Following up on its October surprise, Biogen showed more data at the Clinical Trials in Alzheimer’s Disease conference, arguing that disparities in drug exposure explained the puzzlingly different outcomes in its one positive and one negative aborted Phase 3 trials. Audience members were put off by the messiness of the data set and not fully convinced by the analysis, but the majority said they believed the general signal that the antibody may slow disease progression. The prevailing mood was one of hopefulness, with most agreeing the results validate the amyloid hypothesis and suggest that effective treatments for AD are within reach.
Biogen researchers claim the antibody worked in people who got enough of it. To other researchers, the signal validates the amyloid hypothesis and injects fresh energy into the field. But is this interrupted dataset enough to approve?
An expanded set of CSF biomarkers exposed tight connections between p-tau, synaptic dysfunction, and neuroinflammation in people with brain amyloid.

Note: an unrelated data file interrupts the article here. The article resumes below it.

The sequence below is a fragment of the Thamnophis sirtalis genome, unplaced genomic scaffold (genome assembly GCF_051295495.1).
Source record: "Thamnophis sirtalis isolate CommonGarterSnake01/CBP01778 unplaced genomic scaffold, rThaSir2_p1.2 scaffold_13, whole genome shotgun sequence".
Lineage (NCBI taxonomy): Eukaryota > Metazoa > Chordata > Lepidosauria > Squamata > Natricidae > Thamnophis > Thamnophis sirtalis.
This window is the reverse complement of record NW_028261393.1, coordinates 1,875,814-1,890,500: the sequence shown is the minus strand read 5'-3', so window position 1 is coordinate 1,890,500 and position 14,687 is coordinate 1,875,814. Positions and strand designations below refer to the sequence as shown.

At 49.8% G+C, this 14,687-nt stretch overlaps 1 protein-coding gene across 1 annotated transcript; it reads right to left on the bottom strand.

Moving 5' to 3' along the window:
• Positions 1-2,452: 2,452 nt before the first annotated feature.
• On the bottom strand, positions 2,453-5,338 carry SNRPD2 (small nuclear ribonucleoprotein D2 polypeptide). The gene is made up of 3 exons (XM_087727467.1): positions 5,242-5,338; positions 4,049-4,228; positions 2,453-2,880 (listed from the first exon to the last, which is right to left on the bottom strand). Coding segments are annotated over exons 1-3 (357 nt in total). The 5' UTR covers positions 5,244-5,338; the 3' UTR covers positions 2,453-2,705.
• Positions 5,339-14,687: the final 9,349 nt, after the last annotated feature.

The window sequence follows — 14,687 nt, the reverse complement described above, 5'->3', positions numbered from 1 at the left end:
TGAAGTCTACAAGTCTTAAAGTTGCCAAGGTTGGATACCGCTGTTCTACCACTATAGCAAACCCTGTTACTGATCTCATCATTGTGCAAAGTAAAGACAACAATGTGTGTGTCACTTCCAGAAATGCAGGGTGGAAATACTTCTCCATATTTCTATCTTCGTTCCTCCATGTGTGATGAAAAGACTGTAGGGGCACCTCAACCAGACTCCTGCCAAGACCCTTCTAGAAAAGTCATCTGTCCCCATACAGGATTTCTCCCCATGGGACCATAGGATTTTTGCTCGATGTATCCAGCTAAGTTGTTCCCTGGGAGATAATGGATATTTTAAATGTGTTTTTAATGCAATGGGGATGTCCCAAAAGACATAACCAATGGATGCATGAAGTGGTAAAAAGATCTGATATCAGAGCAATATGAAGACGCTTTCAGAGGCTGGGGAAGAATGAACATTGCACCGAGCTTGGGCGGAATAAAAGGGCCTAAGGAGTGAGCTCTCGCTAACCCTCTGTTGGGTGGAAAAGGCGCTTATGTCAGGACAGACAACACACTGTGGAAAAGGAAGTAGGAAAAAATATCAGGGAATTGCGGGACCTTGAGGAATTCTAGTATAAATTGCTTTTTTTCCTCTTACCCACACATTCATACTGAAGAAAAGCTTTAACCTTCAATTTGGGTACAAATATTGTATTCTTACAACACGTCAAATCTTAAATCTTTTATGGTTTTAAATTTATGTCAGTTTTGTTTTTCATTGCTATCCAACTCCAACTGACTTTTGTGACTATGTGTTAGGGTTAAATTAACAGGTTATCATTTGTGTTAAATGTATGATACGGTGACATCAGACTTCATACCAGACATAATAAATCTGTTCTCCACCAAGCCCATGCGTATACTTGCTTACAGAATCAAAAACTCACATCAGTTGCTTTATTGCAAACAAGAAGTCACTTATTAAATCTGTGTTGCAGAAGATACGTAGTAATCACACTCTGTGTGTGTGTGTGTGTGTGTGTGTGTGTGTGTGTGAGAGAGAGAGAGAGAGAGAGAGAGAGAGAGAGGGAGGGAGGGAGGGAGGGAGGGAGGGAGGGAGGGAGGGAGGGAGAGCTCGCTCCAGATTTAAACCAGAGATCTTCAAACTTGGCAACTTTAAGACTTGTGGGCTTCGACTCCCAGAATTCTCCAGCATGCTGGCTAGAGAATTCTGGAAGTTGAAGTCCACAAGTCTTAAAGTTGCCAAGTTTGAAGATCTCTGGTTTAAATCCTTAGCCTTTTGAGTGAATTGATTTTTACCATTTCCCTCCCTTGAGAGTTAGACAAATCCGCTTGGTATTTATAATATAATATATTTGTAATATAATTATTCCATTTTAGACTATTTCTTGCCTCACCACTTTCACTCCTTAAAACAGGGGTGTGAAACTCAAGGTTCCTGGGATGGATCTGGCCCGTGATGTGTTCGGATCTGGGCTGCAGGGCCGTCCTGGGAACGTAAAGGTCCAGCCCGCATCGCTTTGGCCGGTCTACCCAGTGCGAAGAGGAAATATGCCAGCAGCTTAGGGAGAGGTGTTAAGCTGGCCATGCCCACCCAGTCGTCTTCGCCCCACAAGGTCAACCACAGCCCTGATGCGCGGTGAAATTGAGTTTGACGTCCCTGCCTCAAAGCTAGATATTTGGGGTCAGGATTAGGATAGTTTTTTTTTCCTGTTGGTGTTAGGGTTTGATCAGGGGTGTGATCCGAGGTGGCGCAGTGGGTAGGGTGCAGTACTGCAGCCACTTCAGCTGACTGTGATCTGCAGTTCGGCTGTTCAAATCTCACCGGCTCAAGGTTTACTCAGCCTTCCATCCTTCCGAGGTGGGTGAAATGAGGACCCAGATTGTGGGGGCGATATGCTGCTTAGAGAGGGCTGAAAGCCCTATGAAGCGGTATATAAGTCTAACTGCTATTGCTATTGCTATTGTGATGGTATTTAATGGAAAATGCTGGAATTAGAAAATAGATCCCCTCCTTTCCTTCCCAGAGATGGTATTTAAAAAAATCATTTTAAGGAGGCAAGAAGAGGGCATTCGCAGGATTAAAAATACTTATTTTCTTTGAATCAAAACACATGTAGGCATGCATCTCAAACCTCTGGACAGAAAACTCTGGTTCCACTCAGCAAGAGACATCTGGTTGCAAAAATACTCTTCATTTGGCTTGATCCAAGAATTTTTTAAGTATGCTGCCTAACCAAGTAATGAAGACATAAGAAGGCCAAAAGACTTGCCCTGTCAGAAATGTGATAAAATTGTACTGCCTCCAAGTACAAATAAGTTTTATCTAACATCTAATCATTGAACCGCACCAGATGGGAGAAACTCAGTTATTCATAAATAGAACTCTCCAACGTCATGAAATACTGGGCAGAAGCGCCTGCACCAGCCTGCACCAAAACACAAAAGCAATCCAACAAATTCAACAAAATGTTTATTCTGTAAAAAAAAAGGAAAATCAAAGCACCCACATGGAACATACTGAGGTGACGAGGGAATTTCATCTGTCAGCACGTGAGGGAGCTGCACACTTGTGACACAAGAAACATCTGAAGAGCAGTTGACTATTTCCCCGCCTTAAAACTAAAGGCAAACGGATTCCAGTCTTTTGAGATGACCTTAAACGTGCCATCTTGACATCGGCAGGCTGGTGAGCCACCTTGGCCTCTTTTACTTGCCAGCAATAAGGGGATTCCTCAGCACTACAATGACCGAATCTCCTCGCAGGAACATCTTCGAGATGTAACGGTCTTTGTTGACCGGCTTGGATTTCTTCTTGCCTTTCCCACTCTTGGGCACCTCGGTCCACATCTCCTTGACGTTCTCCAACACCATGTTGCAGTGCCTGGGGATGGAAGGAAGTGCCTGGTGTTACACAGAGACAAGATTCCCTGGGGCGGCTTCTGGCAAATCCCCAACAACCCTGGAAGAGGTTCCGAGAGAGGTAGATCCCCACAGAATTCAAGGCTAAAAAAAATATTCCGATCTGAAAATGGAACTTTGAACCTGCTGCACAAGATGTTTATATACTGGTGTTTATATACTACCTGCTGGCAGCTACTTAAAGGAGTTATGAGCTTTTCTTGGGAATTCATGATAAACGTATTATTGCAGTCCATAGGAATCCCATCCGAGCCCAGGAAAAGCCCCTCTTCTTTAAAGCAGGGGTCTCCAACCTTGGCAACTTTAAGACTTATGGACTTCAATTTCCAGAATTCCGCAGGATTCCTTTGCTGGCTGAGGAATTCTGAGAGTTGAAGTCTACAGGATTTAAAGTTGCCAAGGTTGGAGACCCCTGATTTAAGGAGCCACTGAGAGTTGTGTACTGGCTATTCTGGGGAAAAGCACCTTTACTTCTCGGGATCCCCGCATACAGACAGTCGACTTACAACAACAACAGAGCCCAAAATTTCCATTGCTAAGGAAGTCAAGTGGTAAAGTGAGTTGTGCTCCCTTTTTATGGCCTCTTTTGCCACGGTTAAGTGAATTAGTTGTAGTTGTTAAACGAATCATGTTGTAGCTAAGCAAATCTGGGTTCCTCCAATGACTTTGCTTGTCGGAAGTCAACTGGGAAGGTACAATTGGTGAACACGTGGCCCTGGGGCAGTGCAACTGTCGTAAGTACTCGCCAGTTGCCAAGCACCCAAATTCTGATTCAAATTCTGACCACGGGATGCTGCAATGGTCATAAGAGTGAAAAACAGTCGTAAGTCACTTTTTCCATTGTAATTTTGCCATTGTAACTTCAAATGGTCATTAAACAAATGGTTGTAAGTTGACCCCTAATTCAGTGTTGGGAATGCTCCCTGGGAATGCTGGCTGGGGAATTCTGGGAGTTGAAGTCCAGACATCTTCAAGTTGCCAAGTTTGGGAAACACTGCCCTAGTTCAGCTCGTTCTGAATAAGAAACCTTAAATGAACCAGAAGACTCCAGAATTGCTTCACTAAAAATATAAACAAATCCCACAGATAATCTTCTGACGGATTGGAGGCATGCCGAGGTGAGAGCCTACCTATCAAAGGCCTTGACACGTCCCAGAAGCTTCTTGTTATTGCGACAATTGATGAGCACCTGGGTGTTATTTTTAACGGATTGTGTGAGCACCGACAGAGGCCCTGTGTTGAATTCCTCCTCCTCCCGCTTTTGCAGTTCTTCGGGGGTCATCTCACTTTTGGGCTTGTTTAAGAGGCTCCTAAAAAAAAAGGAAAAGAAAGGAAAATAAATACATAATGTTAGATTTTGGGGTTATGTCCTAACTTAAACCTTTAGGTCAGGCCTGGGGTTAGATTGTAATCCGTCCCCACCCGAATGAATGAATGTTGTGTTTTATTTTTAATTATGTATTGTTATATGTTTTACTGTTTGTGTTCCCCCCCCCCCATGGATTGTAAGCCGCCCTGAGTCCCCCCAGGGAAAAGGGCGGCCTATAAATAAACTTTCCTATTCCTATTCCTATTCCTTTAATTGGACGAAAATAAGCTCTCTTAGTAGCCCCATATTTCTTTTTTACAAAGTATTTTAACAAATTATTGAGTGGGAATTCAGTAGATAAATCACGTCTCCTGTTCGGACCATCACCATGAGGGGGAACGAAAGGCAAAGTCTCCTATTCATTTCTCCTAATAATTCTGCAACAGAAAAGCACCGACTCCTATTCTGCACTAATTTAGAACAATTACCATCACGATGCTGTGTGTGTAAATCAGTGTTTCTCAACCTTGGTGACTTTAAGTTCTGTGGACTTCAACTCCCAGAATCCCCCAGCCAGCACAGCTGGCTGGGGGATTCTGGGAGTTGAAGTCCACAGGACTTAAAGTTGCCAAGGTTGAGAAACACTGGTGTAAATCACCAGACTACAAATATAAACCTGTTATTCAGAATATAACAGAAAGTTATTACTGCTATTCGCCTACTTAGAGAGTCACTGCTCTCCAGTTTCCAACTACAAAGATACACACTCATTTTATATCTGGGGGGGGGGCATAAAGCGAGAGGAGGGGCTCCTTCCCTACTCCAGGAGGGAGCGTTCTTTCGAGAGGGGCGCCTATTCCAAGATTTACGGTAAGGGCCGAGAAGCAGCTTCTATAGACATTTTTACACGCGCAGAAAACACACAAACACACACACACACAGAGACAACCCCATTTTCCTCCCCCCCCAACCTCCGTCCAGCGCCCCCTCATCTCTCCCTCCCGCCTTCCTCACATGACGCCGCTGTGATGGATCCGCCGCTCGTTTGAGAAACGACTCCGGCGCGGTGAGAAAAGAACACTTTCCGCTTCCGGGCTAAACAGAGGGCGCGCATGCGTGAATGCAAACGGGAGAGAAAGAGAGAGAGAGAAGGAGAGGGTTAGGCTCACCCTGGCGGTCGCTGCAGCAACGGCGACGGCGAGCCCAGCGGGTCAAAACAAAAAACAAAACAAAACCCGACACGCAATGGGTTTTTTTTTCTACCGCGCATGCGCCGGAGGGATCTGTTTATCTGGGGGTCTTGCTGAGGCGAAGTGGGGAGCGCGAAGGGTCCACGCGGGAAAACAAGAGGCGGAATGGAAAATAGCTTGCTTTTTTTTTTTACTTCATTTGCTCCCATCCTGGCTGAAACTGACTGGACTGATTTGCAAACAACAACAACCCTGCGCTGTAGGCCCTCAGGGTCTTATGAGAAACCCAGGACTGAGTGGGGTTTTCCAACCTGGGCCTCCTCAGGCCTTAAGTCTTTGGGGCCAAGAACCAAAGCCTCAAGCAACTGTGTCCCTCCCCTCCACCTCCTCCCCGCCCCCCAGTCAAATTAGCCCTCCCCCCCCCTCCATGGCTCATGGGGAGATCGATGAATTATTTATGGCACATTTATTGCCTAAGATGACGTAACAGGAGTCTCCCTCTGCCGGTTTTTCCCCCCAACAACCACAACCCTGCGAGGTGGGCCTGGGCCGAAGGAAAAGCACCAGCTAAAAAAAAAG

Using mass spectrometry to detect teensy amounts of phospho-tau species in plasma, researchers reported that p-tau-217 and p-tau-181 picked out people with Aβ pathology. Differences between groups appear to be huge. An MS-based test for plasma Aβ42 corresponded to brain amyloid, and is going in for regulatory approval.
Plaque-busting antibodies reset the time course of amyloid accumulation, but so far provide only hints of a clinical benefit in mild AD. Good news: once gone, plaque stays gone for a while.
At CTAD, researchers discussed possible paths forward. One option: exploring whether low doses prevent plaque accumulation while avoiding the cognitive side effects.
Apabetalone, an epigenetic drug that tamps down vascular inflammation, slowed cognitive decline in people with MCI. A new statistical analysis of results from AMBAR claimed the plasma-exchange therapy might boost cognition by removing pathogenic proteins from blood.
A half-dozen lesser-known compounds in trials for Alzheimer’s disease posted results at the CTAD conference.
Data from different next-generation tracers look similar. It shows spreading plaques kick off tangles by Braak region; memory starts slipping later.
Besides further broadening the Alzheimer’s therapeutic pipeline, researchers urge a return to Phase 2, using artificial intelligence tools to streamline aspects of trials.